The Terrifics #13 is the penultimate issue for writer Jeff Lemire and he’s joined once again by Joe Bennett on art. This issue isn’t the longest in terms of pacing as a lot of it is built around the interactions between Mister Terrific and his alternate universe wife while the rest of the Terrifics (and Plastic Man’s son Luke) reunite and prepare to assist Mister Terrific. Bennett’s art is as great as it is in Immortal Hulk with the only problem that his Plastic Man still looks kind of horror-like.
So what’s it about?
The official summary reads:
The Terrifics are back! And they’re ready to enter the final battle with the Dreadfuls, Doc Dread’s revenge squad that has systematically wiped out dozens of Mr. Terrifics from across the Multiverse. As the many Mr. and Mrs. Terrifics fight for their lives, the cavalry is on its way–but will Phantom Girl, Plastic Man and the repowered Metamorpho reach the battle in time? And how can the heroes possibly count this as a win with a mountain of bodies in Doc Dread’s wake?
Tell me about it!
In this issue we see Mister Terrific dimension hopping with Earth-23’s version of his wife with her T-Cubes. They go through some notable universes such as Kamandi’s Earth-51, Gotham by Gaslight’s Earth-19, Thunderworld’s Earth-5, the Marvel pastiche Retaliators of Earth-8, Bizzarroworld Earth-29, Batman Beyond Earth-12 before ending up in Red Son Superman’s Earth-30 where they are cornered. The Terrifics has been a series all about multiverse hopping and that trend continues in this issue (and also shows all of the work created by Multiversity is still being put to good use).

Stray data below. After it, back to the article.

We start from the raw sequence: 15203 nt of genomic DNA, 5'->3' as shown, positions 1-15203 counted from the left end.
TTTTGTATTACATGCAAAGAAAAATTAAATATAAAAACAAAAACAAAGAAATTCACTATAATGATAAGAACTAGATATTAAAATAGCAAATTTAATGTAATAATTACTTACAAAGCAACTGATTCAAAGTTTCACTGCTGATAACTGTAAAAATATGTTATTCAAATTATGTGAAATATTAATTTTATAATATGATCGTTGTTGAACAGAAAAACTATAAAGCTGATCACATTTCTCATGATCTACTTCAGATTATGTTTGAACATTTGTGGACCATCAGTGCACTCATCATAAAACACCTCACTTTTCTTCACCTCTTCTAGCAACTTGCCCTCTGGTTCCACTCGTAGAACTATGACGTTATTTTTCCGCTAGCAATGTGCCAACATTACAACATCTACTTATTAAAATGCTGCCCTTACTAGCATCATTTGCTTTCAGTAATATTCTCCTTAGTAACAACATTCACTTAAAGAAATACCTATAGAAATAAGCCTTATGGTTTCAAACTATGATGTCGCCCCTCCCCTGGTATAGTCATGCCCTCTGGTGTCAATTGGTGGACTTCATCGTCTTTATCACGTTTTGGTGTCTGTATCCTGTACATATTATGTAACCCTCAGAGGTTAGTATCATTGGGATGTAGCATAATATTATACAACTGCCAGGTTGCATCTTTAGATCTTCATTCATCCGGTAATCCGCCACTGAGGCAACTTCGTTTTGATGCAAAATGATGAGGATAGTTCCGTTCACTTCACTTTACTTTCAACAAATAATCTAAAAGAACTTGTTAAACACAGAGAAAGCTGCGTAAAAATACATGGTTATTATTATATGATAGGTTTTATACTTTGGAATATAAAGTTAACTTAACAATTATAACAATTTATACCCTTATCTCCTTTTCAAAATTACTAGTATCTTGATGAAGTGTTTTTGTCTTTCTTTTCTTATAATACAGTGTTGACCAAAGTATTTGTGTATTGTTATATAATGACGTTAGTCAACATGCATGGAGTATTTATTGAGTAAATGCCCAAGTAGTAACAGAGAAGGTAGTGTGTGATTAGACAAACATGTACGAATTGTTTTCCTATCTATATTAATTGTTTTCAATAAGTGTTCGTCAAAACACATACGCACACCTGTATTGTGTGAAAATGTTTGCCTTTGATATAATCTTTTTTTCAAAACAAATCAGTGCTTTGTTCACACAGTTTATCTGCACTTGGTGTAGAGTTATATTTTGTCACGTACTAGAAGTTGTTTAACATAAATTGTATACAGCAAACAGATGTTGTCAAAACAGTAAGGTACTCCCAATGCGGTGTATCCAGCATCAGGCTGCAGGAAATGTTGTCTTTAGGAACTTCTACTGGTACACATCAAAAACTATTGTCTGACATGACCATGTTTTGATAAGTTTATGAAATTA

The final page has me so excited for the final issue just because of who comes to the rescue of Terrific. It feels like a Fantastic Four issue where they pull in all of the extended family to save another member. The Terrifics has done so much right, including making a group of characters who all start out either neutral or disliking each other into a group where each and every member is friendly and jokes around with each other — so much so that they’re willing to jump multiverses in order to save each other.
Joe Bennett’s art is up to his usual high quality standard — especially the unique weirdness he brings to Plastic Man. His use of panelling and spacing through the issue is really well done and shows that you can use different sorts of panels to great effect as well as bring splash pages with a sense of motion portrayed across them incredibly well.